After three months of drought, it poured with rain on Sunday, the day Ford and I finally moved into Tree House.
We started work at 7am, and by mid-morning the short distance from the back of the van to our new front door had become a treacherous mudslide. Every precarious traverse across it was followed by a heavyweight push up two flights of stairs to the only habitable room in the building. By nightfall, we were flagging badly, with no end in sight - the removal fairy kept conjuring up piles of neglected possessions in our Brixton flat whenever our backs were turned.
Just at that moment, when dirt, exhaustion and disorientation threatened to overwhelm us, a passer-by stopped and asked us if we were the owners of the house. She went on: "It's gorgeous. It's a real statement. I love it being on my road where I can see it every day." We nearly wept into our cardboard boxes.
My first column in these pages appeared on 1 September 2004, exactly 18 months ago. I knew then that the building of Tree House was unlikely to be straightforward, given how far we had pushed our ecological specification, but if anyone had told me then to prepare for a journey lasting a year and a half, I would have scoffed. After all, we were building a two-bedroom house on a small site in Clapham, not some elaborate country mansion.
This time last year, six months in, our site stalwarts Steve and George were still absorbed with groundworks. It was a bleak time, and I struggled to maintain my enthusiasm, but such private wobbles never lasted long.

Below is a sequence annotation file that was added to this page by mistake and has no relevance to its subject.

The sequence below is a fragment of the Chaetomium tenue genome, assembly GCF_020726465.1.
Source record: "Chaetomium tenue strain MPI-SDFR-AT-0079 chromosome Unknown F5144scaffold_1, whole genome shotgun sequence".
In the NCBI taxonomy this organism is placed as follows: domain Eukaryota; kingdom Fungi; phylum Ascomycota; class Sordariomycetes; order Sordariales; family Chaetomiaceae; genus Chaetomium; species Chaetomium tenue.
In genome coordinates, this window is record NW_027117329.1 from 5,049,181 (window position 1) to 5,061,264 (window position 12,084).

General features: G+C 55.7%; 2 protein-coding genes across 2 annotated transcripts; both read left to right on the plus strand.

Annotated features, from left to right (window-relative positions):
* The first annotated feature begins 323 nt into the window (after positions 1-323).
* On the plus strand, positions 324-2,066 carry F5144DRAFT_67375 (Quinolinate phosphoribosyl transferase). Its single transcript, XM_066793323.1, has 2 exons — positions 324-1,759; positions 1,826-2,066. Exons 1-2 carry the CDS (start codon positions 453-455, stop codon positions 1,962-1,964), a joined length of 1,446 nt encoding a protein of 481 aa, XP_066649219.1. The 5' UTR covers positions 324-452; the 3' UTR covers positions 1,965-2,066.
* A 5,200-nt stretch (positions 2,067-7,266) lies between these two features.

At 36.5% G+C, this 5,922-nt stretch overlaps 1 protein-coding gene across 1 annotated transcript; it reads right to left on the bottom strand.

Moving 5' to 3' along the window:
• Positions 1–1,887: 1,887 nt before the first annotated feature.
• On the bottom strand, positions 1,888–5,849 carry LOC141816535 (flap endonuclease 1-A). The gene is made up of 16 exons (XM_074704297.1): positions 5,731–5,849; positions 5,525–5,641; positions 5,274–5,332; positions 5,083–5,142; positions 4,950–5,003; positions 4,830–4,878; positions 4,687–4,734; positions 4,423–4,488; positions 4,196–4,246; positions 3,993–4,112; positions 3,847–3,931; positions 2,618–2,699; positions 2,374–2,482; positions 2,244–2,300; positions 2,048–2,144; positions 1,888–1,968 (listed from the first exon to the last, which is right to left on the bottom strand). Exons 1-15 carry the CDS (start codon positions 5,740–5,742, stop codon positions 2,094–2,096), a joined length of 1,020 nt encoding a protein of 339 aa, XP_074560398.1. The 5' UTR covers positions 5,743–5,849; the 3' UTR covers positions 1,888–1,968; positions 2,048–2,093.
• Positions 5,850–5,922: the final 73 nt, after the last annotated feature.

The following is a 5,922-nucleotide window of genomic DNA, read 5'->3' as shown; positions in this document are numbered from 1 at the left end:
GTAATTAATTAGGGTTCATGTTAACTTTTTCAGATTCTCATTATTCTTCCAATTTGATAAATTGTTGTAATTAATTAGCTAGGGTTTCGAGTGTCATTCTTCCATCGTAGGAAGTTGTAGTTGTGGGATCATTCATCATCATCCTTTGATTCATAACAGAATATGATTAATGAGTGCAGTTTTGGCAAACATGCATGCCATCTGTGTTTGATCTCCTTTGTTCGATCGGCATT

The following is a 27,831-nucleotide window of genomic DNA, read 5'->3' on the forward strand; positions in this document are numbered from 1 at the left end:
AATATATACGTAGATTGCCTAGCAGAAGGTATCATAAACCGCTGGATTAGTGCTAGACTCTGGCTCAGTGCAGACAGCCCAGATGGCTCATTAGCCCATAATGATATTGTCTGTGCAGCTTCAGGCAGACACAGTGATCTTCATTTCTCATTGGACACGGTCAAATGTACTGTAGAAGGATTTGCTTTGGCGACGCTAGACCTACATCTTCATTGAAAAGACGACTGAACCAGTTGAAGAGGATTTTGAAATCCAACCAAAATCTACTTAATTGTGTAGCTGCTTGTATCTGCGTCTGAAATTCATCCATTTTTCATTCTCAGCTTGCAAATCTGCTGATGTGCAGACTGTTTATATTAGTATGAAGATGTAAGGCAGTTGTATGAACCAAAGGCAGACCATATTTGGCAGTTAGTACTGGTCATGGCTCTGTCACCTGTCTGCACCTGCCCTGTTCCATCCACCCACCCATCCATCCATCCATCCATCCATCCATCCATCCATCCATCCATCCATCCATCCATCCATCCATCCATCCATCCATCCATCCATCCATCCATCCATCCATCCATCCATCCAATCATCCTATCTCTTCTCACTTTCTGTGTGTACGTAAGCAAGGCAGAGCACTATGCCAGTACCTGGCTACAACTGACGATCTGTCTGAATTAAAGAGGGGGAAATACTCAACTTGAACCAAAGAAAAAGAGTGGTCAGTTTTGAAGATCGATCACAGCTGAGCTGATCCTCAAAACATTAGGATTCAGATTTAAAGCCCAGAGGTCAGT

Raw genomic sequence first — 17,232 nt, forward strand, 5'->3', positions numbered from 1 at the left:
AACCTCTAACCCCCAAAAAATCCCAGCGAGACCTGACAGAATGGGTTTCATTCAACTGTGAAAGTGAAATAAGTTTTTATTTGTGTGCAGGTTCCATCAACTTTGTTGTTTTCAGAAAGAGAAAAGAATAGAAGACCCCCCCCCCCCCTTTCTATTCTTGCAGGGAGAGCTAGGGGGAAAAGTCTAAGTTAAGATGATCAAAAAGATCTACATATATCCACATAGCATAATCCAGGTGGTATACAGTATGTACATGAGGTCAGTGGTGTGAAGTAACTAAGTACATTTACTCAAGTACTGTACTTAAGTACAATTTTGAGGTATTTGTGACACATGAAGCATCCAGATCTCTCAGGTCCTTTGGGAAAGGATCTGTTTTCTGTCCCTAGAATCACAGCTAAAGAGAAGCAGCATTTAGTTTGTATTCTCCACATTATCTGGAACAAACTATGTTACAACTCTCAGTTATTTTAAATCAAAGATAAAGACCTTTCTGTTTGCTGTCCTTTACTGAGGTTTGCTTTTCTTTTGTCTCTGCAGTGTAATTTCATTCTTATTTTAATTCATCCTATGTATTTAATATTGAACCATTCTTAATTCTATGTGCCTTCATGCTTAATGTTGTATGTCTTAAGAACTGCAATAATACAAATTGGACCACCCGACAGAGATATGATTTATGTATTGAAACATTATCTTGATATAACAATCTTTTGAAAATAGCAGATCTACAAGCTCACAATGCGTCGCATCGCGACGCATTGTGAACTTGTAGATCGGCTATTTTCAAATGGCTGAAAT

Whatever stage the build was at, and whatever problems we faced, the tree was always there, strong and graceful, to sustain our vision. Its exceptional ecological performance provided us with a challenging goal for the house, a standard far beyond any current definitions of good practice in the building industry. We cannot claim to have met this standard in every detail but we have done our best and fought off a legion of compromises.
Beyond this ecological goal, at the very heart of our ambition, lies the sheer beauty of our tree. Even in the heart of winter its vaulted form, organic density and depth of texture are an inspiration. It has been exciting to build a house powered entirely by the sun, but the greatest personal reward lies in the creation of a house that is beautiful.
Very occasionally, when the accumulating evidence of global climate breakdown saps my optimism, I wonder what difference our radical eco-specification will actually make. But I have no such doubts about acts and works of beauty. After all, if we cannot sustain a delight in life itself, whatever future we face, what is it that we are fighting to preserve?
The house is not finished but, now that we are in, I am taking a break from this story. We will return to a truly complete Tree House when our tree reaches its spring peak in May. In the meantime, I hope to report on shows, products, houses and designs that offer hope for a future that is both sustainable and delightful. If you have suggestions, do get in touch.
Finally, we must thank the many people - professionals, labourers, craftsmen and artists - whose imagination, commitment and hard work have brought Tree House into being, above all the architect Peter Smithdale, the contractor Martin Hughes and the site foreman Steve Archbutt. Everyone who worked on this job cared about it and, thank God, it shows.
'The Complete Diary of an Eco-Builder' will be published by Green Books in May. www.treehouseclapham.org.ukReuse content